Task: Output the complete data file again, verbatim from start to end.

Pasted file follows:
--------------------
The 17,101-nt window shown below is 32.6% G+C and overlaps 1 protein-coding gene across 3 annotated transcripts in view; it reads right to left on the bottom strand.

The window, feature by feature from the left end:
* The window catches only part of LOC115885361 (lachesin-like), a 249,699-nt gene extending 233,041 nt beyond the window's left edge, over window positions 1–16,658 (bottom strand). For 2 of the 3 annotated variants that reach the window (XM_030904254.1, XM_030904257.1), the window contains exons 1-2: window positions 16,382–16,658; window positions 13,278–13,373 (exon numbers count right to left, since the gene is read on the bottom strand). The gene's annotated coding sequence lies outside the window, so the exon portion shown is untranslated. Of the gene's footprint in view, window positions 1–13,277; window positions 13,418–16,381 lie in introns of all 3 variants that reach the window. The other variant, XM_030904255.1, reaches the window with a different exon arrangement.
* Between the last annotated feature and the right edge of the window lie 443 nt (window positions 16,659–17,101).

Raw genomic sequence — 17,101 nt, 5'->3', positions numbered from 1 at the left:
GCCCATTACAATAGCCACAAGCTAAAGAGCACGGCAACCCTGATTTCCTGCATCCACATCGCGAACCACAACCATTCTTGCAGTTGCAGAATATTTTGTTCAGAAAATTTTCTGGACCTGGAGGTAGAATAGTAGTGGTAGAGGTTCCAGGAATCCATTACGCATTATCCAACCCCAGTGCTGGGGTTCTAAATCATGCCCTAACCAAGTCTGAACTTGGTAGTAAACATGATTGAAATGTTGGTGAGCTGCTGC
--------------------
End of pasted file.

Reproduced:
The 17,101-nt window shown below is 32.6% G+C and overlaps 1 protein-coding gene across 3 annotated transcripts in view; it reads right to left on the bottom strand.

The window, feature by feature from the left end:
* The window catches only part of LOC115885361 (lachesin-like), a 249,699-nt gene extending 233,041 nt beyond the window's left edge, over window positions 1–16,658 (bottom strand). For 2 of the 3 annotated variants that reach the window (XM_030904254.1, XM_030904257.1), the window contains exons 1-2: window positions 16,382–16,658; window positions 13,278–13,373 (exon numbers count right to left, since the gene is read on the bottom strand). The gene's annotated coding sequence lies outside the window, so the exon portion shown is untranslated. Of the gene's footprint in view, window positions 1–13,277; window positions 13,418–16,381 lie in introns of all 3 variants that reach the window. The other variant, XM_030904255.1, reaches the window with a different exon arrangement.
* Between the last annotated feature and the right edge of the window lie 443 nt (window positions 16,659–17,101).

Raw genomic sequence — 17,101 nt, 5'->3', positions numbered from 1 at the left:
GCCCATTACAATAGCCACAAGCTAAAGAGCACGGCAACCCTGATTTCCTGCATCCACATCGCGAACCACAACCATTCTTGCAGTTGCAGAATATTTTGTTCAGAAAATTTTCTGGACCTGGAGGTAGAATAGTAGTGGTAGAGGTTCCAGGAATCCATTACGCATTATCCAACCCCAGTGCTGGGGTTCTAAATCATGCCCTAACCAAGTCTGAACTTGGTAGTAAACATGATTGAAATGTTGGTGAGCTGCTGC